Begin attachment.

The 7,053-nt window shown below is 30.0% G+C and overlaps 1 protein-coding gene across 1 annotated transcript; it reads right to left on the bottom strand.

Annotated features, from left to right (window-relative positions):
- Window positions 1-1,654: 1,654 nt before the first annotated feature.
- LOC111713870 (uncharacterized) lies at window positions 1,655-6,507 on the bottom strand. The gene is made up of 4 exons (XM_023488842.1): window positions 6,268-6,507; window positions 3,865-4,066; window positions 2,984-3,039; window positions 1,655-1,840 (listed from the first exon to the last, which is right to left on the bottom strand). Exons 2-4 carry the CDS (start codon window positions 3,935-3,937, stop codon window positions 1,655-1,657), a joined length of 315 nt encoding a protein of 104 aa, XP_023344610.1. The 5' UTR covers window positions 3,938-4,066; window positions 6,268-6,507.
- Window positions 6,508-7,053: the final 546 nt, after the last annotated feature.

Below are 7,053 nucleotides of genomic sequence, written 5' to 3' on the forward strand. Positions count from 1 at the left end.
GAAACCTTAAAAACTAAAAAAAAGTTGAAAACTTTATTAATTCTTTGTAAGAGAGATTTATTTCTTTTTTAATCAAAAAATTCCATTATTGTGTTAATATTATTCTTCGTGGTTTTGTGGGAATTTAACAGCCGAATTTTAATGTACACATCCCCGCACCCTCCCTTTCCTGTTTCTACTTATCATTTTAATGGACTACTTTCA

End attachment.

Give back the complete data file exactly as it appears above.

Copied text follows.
The 7,053-nt window shown below is 30.0% G+C and overlaps 1 protein-coding gene across 1 annotated transcript; it reads right to left on the bottom strand.

Annotated features, from left to right (window-relative positions):
- Window positions 1-1,654: 1,654 nt before the first annotated feature.
- LOC111713870 (uncharacterized) lies at window positions 1,655-6,507 on the bottom strand. The gene is made up of 4 exons (XM_023488842.1): window positions 6,268-6,507; window positions 3,865-4,066; window positions 2,984-3,039; window positions 1,655-1,840 (listed from the first exon to the last, which is right to left on the bottom strand). Exons 2-4 carry the CDS (start codon window positions 3,935-3,937, stop codon window positions 1,655-1,657), a joined length of 315 nt encoding a protein of 104 aa, XP_023344610.1. The 5' UTR covers window positions 3,938-4,066; window positions 6,268-6,507.
- Window positions 6,508-7,053: the final 546 nt, after the last annotated feature.

Below are 7,053 nucleotides of genomic sequence, written 5' to 3' on the forward strand. Positions count from 1 at the left end.
GAAACCTTAAAAACTAAAAAAAAGTTGAAAACTTTATTAATTCTTTGTAAGAGAGATTTATTTCTTTTTTAATCAAAAAATTCCATTATTGTGTTAATATTATTCTTCGTGGTTTTGTGGGAATTTAACAGCCGAATTTTAATGTACACATCCCCGCACCCTCCCTTTCCTGTTTCTACTTATCATTTTAATGGACTACTTTCA